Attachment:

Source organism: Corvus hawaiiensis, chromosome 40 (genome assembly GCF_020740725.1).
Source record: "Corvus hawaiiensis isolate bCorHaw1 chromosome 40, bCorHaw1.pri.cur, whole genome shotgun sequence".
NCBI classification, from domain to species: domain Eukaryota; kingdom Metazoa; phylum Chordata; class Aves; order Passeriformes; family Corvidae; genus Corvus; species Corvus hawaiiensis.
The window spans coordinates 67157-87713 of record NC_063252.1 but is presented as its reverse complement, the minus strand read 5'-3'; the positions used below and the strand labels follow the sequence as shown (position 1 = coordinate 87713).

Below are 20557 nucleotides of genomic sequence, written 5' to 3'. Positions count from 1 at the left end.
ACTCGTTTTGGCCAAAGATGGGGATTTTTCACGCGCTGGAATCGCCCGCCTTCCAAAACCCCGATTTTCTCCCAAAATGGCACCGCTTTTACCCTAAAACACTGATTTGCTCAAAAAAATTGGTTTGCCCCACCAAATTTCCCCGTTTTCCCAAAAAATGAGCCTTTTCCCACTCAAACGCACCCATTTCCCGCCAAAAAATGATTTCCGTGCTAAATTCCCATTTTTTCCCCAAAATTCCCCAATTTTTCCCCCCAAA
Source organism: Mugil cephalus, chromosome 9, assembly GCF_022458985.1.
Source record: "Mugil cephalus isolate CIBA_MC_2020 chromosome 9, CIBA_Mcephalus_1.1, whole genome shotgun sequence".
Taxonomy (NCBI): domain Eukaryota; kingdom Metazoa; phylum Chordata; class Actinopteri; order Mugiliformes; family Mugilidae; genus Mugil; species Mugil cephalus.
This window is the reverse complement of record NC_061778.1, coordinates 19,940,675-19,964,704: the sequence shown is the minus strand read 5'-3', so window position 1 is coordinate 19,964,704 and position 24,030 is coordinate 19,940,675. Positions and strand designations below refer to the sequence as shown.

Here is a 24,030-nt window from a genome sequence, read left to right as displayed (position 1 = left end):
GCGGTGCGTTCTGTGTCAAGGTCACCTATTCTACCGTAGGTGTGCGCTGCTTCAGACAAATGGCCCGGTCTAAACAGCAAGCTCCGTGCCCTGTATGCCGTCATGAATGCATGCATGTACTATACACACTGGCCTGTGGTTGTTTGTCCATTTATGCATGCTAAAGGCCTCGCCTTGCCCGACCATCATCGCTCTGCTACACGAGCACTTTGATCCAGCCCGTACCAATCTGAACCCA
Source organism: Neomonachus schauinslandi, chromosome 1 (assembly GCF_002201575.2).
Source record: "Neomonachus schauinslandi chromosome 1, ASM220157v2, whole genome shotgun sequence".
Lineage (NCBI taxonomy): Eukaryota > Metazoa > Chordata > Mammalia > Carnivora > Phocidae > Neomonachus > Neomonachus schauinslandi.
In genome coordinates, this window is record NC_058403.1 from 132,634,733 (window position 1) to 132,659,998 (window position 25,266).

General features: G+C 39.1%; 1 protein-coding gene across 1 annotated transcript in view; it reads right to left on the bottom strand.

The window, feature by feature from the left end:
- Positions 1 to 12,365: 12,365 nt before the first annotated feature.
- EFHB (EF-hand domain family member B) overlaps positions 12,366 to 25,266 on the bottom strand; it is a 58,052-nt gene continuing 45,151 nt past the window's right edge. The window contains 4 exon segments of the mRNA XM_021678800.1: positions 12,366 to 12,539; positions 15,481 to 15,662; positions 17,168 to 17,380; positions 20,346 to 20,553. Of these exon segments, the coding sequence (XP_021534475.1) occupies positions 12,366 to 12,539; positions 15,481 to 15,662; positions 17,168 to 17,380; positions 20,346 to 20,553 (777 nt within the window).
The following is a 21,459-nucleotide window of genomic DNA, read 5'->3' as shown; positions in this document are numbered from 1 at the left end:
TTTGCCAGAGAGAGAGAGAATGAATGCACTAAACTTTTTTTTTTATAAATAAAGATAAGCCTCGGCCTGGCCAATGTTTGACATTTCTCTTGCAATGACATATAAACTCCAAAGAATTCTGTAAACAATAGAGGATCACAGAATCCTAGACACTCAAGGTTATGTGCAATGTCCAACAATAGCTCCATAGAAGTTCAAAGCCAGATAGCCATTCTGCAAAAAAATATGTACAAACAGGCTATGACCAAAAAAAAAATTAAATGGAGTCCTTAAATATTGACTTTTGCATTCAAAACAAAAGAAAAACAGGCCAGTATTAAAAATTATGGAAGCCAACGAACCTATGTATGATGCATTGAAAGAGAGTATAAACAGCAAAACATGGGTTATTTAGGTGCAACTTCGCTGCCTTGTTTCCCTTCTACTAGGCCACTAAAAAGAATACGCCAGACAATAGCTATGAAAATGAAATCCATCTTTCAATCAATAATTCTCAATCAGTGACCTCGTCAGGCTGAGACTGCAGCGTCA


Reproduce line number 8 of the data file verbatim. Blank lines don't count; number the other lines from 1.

Source record: "Mugil cephalus isolate CIBA_MC_2020 chromosome 9, CIBA_Mcephalus_1.1, whole genome shotgun sequence".